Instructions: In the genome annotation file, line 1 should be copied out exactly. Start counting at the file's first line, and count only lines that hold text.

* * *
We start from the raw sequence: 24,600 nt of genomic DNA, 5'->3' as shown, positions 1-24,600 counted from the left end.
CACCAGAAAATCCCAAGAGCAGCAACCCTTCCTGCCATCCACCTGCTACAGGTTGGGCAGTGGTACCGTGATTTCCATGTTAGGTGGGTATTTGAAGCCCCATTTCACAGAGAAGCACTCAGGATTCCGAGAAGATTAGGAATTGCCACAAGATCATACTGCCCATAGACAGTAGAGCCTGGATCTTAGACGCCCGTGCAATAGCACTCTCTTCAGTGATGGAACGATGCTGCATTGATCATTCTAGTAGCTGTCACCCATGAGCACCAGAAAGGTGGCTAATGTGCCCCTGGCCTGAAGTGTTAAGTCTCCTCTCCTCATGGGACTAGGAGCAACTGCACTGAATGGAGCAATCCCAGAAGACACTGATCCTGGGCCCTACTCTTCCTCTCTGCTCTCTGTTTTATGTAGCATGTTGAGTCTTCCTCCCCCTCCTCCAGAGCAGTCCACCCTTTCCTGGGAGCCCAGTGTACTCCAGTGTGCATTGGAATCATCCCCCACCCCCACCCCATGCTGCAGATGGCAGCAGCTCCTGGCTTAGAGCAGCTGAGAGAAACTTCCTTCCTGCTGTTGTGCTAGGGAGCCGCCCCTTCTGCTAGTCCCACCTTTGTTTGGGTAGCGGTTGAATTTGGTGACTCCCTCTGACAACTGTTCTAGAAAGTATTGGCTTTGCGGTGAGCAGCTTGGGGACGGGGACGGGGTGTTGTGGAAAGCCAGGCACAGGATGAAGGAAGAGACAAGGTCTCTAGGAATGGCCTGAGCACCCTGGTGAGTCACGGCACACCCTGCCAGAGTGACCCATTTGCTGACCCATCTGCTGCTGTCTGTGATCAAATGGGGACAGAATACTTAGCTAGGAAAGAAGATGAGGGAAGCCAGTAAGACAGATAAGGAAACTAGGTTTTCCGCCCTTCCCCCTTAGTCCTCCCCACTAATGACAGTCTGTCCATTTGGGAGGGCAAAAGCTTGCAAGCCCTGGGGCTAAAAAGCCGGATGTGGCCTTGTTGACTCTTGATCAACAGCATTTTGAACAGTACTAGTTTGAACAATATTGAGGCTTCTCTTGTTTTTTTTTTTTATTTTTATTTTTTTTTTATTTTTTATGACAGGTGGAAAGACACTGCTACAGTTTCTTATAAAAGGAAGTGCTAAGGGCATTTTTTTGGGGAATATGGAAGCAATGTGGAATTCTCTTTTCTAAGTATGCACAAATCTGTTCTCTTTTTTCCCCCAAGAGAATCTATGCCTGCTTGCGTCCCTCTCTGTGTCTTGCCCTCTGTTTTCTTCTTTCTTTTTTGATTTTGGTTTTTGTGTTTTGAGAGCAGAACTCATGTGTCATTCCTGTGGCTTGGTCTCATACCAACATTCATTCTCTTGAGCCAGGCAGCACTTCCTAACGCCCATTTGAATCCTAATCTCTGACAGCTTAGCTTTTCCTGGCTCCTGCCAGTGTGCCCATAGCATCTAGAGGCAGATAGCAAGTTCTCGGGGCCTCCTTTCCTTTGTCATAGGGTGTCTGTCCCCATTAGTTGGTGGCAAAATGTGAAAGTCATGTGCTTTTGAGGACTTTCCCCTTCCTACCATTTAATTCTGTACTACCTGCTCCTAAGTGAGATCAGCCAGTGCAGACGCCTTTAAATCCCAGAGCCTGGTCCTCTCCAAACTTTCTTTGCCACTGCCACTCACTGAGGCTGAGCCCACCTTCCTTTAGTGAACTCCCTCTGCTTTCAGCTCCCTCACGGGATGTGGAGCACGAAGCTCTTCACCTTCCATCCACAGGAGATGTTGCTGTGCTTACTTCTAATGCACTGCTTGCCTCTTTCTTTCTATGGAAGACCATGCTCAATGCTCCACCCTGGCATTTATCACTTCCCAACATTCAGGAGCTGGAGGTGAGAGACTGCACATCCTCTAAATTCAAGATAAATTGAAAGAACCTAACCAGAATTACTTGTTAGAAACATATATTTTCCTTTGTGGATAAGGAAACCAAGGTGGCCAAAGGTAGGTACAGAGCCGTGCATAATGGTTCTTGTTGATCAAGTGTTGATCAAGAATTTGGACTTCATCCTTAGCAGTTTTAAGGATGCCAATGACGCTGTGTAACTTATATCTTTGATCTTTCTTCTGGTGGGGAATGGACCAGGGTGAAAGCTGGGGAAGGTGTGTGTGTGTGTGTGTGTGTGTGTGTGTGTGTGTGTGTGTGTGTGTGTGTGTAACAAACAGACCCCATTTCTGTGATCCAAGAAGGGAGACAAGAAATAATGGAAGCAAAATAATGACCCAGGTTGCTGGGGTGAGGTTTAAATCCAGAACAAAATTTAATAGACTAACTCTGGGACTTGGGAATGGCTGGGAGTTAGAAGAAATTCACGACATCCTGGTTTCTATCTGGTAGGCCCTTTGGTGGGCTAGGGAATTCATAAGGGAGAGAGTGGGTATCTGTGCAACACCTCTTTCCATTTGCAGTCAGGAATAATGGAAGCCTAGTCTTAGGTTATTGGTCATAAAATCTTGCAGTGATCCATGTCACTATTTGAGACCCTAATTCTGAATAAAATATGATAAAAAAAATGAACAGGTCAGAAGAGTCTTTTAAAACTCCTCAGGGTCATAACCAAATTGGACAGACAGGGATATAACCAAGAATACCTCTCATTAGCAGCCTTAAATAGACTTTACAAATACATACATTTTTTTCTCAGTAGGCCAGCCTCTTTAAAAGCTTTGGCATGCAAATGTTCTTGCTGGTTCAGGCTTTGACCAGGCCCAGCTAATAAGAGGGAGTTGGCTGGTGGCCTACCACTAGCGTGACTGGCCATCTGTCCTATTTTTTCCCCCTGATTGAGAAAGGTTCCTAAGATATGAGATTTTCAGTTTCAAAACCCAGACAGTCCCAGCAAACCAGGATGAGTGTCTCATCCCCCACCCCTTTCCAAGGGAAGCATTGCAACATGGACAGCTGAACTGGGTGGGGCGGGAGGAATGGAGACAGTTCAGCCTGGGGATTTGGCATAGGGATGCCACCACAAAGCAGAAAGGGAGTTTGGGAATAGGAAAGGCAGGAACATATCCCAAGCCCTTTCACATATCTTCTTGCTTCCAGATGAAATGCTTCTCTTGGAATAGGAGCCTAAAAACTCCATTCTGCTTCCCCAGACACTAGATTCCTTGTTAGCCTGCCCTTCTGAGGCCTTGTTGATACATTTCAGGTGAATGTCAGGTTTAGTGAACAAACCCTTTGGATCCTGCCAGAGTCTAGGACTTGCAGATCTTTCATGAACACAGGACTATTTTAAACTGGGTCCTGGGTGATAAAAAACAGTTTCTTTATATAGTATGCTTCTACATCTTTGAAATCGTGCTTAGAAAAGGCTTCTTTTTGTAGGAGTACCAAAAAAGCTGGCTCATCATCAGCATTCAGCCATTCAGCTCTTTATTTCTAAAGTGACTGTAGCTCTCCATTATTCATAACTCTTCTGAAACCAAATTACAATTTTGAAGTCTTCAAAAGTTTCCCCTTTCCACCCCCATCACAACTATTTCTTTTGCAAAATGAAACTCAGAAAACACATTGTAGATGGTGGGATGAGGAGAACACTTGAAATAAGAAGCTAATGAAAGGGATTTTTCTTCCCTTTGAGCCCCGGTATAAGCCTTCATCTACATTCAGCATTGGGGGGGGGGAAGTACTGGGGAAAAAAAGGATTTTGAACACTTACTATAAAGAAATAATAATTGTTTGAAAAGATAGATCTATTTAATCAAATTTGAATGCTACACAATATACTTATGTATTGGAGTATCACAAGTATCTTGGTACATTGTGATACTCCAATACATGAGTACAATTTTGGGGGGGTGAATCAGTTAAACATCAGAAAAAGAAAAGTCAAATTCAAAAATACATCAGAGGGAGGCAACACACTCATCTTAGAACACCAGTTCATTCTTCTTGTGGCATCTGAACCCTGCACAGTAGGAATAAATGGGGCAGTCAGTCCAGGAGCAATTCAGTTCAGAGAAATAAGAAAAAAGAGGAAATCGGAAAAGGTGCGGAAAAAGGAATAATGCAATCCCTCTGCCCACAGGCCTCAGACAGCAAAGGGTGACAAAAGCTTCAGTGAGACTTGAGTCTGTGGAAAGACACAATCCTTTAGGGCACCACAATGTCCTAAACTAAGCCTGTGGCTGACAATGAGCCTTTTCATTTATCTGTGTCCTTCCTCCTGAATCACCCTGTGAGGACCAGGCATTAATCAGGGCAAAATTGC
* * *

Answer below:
We start from the raw sequence: 24,600 nt of genomic DNA, 5'->3' as shown, positions 1-24,600 counted from the left end.